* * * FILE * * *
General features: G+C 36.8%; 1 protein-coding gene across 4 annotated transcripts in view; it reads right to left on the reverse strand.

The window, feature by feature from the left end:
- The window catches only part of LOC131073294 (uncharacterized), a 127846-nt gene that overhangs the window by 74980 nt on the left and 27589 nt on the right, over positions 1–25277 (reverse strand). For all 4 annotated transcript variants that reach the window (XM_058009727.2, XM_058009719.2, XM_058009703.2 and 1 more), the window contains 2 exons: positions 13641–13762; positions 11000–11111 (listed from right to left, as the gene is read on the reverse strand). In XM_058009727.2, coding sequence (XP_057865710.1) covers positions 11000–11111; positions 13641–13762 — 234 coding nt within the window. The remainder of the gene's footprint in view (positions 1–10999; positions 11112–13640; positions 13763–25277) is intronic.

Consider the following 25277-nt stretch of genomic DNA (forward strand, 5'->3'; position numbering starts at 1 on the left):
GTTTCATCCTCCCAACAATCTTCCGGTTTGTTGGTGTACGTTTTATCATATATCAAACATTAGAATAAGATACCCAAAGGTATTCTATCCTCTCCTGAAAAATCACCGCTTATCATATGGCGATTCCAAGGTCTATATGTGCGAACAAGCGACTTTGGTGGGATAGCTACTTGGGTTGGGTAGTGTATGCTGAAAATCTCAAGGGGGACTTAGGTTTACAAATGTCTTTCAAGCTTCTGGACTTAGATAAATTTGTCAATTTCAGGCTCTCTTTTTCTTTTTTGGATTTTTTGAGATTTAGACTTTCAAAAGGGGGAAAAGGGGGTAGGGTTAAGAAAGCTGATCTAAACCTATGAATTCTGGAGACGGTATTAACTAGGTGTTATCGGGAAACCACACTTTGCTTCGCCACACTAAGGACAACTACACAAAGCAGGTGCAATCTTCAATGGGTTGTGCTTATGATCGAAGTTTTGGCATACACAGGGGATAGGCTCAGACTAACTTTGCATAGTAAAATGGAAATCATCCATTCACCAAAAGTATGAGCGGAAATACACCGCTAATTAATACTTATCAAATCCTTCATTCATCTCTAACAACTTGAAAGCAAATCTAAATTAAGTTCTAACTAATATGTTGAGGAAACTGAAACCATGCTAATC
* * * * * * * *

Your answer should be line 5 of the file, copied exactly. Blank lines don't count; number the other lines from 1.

GTTTCATCCTCCCAACAATCTTCCGGTTTGTTGGTGTACGTTTTATCATATATCAAACATTAGAATAAGATACCCAAAGGTATTCTATCCTCTCCTGAAAAATCACCGCTTATCATATGGCGATTCCAAGGTCTATATGTGCGAACAAGCGACTTTGGTGGGATAGCTACTTGGGTTGGGTAGTGTATGCTGAAAATCTCAAGGGGGACTTAGGTTTACAAATGTCTTTCAAGCTTCTGGACTTAGATAAATTTGTCAATTTCAGGCTCTCTTTTTCTTTTTTGGATTTTTTGAGATTTAGACTTTCAAAAGGGGGAAAAGGGGGTAGGGTTAAGAAAGCTGATCTAAACCTATGAATTCTGGAGACGGTATTAACTAGGTGTTATCGGGAAACCACACTTTGCTTCGCCACACTAAGGACAACTACACAAAGCAGGTGCAATCTTCAATGGGTTGTGCTTATGATCGAAGTTTTGGCATACACAGGGGATAGGCTCAGACTAACTTTGCATAGTAAAATGGAAATCATCCATTCACCAAAAGTATGAGCGGAAATACACCGCTAATTAATACTTATCAAATCCTTCATTCATCTCTAACAACTTGAAAGCAAATCTAAATTAAGTTCTAACTAATATGTTGAGGAAACTGAAACCATGCTAATC